Thursday, May 03, 2007

Volver by Pedro Almodovar

Mitchell Warren reviews Volver.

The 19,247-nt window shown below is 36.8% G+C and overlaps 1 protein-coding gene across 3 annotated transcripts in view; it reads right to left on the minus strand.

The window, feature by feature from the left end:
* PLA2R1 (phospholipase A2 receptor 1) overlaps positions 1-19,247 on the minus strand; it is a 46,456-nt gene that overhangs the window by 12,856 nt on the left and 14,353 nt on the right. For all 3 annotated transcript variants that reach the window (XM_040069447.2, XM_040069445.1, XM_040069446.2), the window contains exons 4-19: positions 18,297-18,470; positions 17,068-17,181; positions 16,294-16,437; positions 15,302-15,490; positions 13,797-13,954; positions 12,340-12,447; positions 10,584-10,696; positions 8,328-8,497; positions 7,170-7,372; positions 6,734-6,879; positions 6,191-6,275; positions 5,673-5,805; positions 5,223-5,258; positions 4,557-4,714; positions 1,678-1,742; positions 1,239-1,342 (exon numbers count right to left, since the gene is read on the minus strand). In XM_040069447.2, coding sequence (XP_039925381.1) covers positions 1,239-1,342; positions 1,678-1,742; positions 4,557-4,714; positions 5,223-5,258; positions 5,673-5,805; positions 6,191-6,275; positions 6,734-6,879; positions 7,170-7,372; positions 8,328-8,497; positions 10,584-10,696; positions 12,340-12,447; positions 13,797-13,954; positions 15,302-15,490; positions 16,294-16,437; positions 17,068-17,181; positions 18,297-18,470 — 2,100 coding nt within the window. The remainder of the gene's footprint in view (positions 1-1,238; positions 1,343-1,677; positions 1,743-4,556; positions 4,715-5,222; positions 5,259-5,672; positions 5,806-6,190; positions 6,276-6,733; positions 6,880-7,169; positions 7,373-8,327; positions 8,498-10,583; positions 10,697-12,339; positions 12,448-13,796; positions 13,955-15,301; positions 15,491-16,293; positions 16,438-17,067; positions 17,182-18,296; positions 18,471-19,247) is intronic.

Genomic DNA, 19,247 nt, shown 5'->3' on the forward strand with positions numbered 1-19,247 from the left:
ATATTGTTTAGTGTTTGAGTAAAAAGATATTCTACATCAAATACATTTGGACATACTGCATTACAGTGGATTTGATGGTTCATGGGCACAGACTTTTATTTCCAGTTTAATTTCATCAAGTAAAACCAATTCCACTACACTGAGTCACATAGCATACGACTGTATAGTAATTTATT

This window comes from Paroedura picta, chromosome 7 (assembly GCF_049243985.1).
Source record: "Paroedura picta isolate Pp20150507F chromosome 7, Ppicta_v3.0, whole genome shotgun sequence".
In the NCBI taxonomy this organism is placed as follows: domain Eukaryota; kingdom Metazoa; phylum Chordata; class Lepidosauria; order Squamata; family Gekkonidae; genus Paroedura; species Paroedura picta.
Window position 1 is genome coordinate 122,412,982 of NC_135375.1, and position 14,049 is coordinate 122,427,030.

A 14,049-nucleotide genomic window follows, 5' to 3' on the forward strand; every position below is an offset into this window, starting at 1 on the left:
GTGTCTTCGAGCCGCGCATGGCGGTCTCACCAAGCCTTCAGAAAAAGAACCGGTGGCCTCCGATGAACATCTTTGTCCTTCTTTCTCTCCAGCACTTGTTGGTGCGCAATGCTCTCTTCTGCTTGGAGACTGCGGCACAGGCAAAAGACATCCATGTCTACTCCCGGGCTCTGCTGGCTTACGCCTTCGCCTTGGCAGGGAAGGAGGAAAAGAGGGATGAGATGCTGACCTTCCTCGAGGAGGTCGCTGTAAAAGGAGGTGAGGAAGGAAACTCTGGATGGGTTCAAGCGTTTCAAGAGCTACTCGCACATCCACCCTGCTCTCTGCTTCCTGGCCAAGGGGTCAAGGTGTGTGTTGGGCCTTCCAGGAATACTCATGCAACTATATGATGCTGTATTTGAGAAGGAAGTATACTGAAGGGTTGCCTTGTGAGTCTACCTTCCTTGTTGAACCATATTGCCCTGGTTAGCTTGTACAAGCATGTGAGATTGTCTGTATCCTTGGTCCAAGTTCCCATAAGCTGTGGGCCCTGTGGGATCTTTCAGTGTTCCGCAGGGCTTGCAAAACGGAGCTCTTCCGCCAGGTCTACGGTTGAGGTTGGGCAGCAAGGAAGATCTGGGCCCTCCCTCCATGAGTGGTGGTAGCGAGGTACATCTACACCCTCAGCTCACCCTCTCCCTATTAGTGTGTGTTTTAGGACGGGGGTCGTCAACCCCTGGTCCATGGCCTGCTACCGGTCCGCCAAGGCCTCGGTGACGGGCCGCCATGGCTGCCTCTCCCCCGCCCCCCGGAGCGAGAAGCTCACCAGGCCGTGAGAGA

Volver plays like a melodrama more than a piece of visionary film making, like a Mike Leigh film (Secrets And Lies) with far more pleasant scenery. There is also some dark comedy in the film, with Raimunda's unfortunate problem of disposing of a corpse. Performances are excellent, even if subtitled, most notably Penelope Cruz and followed by Blanca Portillo as Agustina and Carmen Maura as Mother Irene. By the time the final tear is dropped, there is much that is left unsaid, and even unrevealed to we the audience. However, the film's central plot is the main emphasis for the story. We didn't get to meet Raimunda or Solie as much as we got to merely witness an episode in their life, like eavesdropping on a mother-daughter chat from a nearby hospital bed. Volver is still exciting though in a nonexplosive, character-driven way. Pedro Almodovar knows how to create cinema life out of anything, even the very small and unassuming. His younger contemporaries are still fascinated with all the big guns and apocalyptic visions - the sort of little boy toys that Almodovar abandoned so he could spend more quality time with women. Read More

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